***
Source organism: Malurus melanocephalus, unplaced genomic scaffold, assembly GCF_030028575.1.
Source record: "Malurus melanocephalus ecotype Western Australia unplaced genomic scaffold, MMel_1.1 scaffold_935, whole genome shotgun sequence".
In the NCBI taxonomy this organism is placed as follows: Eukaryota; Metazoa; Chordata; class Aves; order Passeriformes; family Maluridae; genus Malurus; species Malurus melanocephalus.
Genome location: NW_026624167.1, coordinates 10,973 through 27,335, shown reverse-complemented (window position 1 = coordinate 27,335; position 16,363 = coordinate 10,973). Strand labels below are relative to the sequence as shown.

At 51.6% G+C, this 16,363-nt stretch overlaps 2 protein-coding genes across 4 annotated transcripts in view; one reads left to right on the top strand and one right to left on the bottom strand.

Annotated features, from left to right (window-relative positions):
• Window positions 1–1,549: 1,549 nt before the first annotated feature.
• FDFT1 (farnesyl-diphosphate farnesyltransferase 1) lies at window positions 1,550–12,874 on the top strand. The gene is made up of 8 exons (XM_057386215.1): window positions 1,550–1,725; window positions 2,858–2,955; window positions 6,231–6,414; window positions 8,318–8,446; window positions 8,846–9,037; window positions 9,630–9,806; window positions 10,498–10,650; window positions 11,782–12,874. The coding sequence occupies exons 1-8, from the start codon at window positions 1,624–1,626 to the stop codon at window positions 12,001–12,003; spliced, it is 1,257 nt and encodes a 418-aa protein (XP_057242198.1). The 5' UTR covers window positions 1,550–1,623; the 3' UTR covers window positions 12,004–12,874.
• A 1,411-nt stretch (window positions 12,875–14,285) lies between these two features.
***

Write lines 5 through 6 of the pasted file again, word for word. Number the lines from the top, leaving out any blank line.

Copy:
At 51.6% G+C, this 16,363-nt stretch overlaps 2 protein-coding genes across 4 annotated transcripts in view; one reads left to right on the top strand and one right to left on the bottom strand.

Annotated features, from left to right (window-relative positions):